The Puerto Rican population is the largest Latino group in the northeastern United States, but data about health disparities is largely focused on Mexican Americans, according to Katherine Tucker, whose Puerto Rican Health Study is the longest, most comprehensive study of its kind for the Puerto Rican population.
“This is important, because all Hispanics are not alike. The Cubans have relatively low diabetes prevalence, but the Puerto Ricans have much higher,” she said. The so-called Hispanic paradox — which claims that Hispanic people have lower rates of heart disease than non-Hispanic whites, despite higher risk factors — is really a Mexican American paradox, said Tucker, because that’s who the data is on.
In 2004, Tucker and her group began knocking on doors in the city’s Puerto Rican neighborhoods. After a significant effort of under a dozen people, they managed to round up 1500 participants, with an average age of 58. The participants signed on for a long term study, where interviewers come to their home to take blood and urine samples, answer long questionnaires about everything from their income to their diets to their medication use.
“Our hypothesis was that since Puerto Ricans are often low income and living with language isolation in an urban environment, they would have high stress which translates into physiological burn out of homeostatic regulation,” said Tucker. Stress, she said, has a direct impact on waist circumference and can cause chronically high blood pressure.
The Puerto Rican population is known to have a twice as high prevalence of diabetes and higher rates of chronic obstructive pulmonary disease than non-hispanic whites and hypertension rates second only to African Americans. Puerto Rican children have the highest rates of asthma in the country, said Tucker.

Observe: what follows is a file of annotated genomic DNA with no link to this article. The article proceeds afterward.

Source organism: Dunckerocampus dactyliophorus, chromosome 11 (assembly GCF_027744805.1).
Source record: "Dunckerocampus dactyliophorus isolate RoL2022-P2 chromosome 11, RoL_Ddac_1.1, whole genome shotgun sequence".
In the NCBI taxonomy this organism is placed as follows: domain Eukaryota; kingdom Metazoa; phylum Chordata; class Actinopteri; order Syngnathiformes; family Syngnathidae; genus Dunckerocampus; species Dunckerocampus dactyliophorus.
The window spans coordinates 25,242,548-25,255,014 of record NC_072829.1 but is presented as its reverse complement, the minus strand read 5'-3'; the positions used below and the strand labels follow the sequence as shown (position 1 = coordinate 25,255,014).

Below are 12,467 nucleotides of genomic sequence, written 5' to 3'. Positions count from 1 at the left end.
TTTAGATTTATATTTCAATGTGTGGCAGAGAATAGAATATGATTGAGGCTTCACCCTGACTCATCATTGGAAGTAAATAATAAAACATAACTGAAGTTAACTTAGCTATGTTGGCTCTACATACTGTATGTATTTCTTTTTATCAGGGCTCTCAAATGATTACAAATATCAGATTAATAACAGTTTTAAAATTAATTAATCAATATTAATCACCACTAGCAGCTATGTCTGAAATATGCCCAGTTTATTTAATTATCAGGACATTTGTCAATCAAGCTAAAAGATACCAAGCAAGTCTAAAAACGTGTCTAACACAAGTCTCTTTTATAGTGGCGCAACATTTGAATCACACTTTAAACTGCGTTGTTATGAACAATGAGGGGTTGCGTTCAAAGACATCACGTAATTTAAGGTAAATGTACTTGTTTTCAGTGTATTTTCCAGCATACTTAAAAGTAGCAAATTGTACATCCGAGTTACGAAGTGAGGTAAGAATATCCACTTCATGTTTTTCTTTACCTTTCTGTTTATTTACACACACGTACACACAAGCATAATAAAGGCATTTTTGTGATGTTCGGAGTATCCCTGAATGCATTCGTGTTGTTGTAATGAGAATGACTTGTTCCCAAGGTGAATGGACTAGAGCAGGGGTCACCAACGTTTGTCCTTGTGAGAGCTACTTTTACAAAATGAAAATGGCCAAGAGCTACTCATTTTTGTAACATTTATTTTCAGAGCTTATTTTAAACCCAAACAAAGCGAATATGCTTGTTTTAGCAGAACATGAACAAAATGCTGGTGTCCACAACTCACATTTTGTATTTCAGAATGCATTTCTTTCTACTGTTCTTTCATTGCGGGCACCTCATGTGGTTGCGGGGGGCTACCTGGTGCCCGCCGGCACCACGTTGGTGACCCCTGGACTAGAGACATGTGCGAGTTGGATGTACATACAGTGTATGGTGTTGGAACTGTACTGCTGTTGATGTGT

In addition to the likelihood that high chronic stress may play an important role, they also expected to find an increase prevalence of these conditions in people with poor diets and shaky social support networks. By extension, this would mean “that even in the face of stress, good nutrition and social support would moderate these outcomes,” said Tucker, offering a potential intervention point.
Through a series of data analysis studies, Tucker’s group is showing that across several measures, diet does indeed have a significant impact on the health disparities seen in the Puerto Rican population. For example, low levels of vitamin B6, high sugar intake and low nutritional variety were all associated with lower levels of cognitive function, she said.
While these outcomes are likely true for all populations, Tucker said it was particularly important in identifying sources of health disparities in low-income populations. “I think it’s more dramatic in this population because the diet tends to be inadequate in several nutrients.”
Tucker has a series of articles out and coming out that highlight the numerous results they’ve amassed by analyzing the data from several different angles. In the coming months, I hope you’ll stay tuned for more blog posts on the individual papers.